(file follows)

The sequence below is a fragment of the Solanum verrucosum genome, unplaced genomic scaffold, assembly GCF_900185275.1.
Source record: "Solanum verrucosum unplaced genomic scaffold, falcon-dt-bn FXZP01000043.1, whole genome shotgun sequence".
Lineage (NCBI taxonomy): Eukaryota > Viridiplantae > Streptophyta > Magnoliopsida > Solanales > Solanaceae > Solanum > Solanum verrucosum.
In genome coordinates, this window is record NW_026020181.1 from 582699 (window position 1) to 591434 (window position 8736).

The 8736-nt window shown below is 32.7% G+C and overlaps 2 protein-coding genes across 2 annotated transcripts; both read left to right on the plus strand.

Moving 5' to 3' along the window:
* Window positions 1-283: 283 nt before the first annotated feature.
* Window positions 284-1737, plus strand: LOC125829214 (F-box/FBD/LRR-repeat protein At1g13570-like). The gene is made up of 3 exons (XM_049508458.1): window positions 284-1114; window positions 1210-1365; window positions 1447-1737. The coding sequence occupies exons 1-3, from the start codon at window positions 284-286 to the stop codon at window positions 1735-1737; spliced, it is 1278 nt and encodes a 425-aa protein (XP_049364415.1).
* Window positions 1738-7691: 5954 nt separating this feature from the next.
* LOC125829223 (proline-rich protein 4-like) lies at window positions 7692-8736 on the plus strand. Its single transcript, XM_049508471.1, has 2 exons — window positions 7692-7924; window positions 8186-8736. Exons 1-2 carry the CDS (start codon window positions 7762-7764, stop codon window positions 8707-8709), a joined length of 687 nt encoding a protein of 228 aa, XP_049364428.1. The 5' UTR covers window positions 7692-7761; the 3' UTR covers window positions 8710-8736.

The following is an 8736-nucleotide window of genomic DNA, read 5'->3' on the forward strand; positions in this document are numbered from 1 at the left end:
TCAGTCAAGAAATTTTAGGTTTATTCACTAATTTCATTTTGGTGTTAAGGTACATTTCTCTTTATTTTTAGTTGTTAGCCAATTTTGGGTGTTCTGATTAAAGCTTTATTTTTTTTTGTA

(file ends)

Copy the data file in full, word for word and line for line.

The sequence below is a fragment of the Solanum verrucosum genome, unplaced genomic scaffold, assembly GCF_900185275.1.
Source record: "Solanum verrucosum unplaced genomic scaffold, falcon-dt-bn FXZP01000043.1, whole genome shotgun sequence".
Lineage (NCBI taxonomy): Eukaryota > Viridiplantae > Streptophyta > Magnoliopsida > Solanales > Solanaceae > Solanum > Solanum verrucosum.
In genome coordinates, this window is record NW_026020181.1 from 582699 (window position 1) to 591434 (window position 8736).

The 8736-nt window shown below is 32.7% G+C and overlaps 2 protein-coding genes across 2 annotated transcripts; both read left to right on the plus strand.

Moving 5' to 3' along the window:
* Window positions 1-283: 283 nt before the first annotated feature.
* Window positions 284-1737, plus strand: LOC125829214 (F-box/FBD/LRR-repeat protein At1g13570-like). The gene is made up of 3 exons (XM_049508458.1): window positions 284-1114; window positions 1210-1365; window positions 1447-1737. The coding sequence occupies exons 1-3, from the start codon at window positions 284-286 to the stop codon at window positions 1735-1737; spliced, it is 1278 nt and encodes a 425-aa protein (XP_049364415.1).
* Window positions 1738-7691: 5954 nt separating this feature from the next.
* LOC125829223 (proline-rich protein 4-like) lies at window positions 7692-8736 on the plus strand. Its single transcript, XM_049508471.1, has 2 exons — window positions 7692-7924; window positions 8186-8736. Exons 1-2 carry the CDS (start codon window positions 7762-7764, stop codon window positions 8707-8709), a joined length of 687 nt encoding a protein of 228 aa, XP_049364428.1. The 5' UTR covers window positions 7692-7761; the 3' UTR covers window positions 8710-8736.

The following is an 8736-nucleotide window of genomic DNA, read 5'->3' on the forward strand; positions in this document are numbered from 1 at the left end:
TCAGTCAAGAAATTTTAGGTTTATTCACTAATTTCATTTTGGTGTTAAGGTACATTTCTCTTTATTTTTAGTTGTTAGCCAATTTTGGGTGTTCTGATTAAAGCTTTATTTTTTTTTGTA